Hello and welcome to my diary. I think I should probably offer a disclaimer to those of you who do not know me very well. I am irreverent, sometimes egotistical and most definitely sarcastic but ultimately I am a normal average human being. I have three purposes for this diary. First, this is therapeutic for me. It allows me to get out my feelings and deal with my own pain. As a result, I am better prepared to care for Sydney, to care for my wife and to care for my family. Secondly, as a parent of a child with cancer it is my hope that this may help other parents in the same situation. I know that I am searching for the “right” way to feel and I am beginning to understand that there is no such thing. For you other parents I hope you find some comfort in my words and feelings knowing that there is someone out there that feels the way you do. Lastly, this is my gift to Sydney on her eighteenth birthday.
I will write how I feel and what I think. It won’t be appropriate or polished and definitely not politically correct. I have no intention of swaying opinions or influencing people. It is my words and how I feel. It might make you happy. It might make you sad. Knowing me, it might even make you mad. But it will make me feel better and hopefully it will give me the strength to deal with my own pain.
At this point I really don’t want to discuss this diary. I don’t want to know that you are reading it. It is still a little too personal and close. So please do not talk to me about it but if it makes you feel better then I am glad.
So here we go……
Day 5 ( I think)
10:00 AM June 26th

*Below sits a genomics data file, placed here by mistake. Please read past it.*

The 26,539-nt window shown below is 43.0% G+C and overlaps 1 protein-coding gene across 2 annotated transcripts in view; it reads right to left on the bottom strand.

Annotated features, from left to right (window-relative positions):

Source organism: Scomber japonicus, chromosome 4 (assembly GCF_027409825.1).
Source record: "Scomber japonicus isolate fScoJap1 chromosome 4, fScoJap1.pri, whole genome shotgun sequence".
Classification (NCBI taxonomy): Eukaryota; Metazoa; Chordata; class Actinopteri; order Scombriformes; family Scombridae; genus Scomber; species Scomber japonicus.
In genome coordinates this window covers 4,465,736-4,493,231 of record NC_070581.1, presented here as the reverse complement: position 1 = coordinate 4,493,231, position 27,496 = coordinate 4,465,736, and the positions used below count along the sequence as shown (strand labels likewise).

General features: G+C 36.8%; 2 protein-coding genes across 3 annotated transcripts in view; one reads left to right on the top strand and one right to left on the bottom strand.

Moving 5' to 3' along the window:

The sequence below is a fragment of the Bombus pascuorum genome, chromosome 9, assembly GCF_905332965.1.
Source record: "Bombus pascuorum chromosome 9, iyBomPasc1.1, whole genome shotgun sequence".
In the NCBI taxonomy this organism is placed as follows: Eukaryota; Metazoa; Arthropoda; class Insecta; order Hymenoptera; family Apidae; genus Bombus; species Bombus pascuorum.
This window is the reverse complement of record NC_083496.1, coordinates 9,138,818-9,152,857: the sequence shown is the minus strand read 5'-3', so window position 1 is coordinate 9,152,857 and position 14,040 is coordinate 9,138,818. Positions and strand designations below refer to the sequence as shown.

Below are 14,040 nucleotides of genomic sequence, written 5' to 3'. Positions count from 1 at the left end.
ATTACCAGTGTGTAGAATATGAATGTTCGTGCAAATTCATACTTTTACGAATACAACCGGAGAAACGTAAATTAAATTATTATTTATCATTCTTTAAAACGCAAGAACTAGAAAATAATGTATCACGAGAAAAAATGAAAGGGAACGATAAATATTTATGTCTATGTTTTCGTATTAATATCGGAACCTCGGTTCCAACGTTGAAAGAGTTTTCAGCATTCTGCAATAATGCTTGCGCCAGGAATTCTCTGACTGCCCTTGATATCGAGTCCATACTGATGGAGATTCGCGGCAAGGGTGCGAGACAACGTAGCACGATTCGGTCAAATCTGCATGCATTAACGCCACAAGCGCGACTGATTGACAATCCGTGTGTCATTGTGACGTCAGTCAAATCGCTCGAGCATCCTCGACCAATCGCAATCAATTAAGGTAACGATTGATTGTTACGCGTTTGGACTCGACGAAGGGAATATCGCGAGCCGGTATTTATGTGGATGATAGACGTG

Sydney just started her first round of chemo last night. It was both a blessing and a curse. I had guilt because I was putting this poison into her veins. I had joy because I knew we were finally doing something. After all of the tests and scans and pokes and prods we are finally doing something about it. We are taking control and we are fighting as hard as we can. This is the usual way I feel about everything related to Sydney’s sickness. I feel inspired that we have a plan. I feel motivated to learn more. Friends and family empower me. They keep me focused on doing something. (Whether they try to do it or not). This is the Mark that just about everyone sees and talks to. It is surprisingly easy to be this Mark, he is focused and accurate and numb. His office hours are apparently from about 9 AM to when I get in bed at night. I like that Mark – he has it together. The other Mark, the one in the late hours of the night and early hours of the morning, is pretty sensitive, panicky and fairly irrational. It is that Mark that I am writing this for.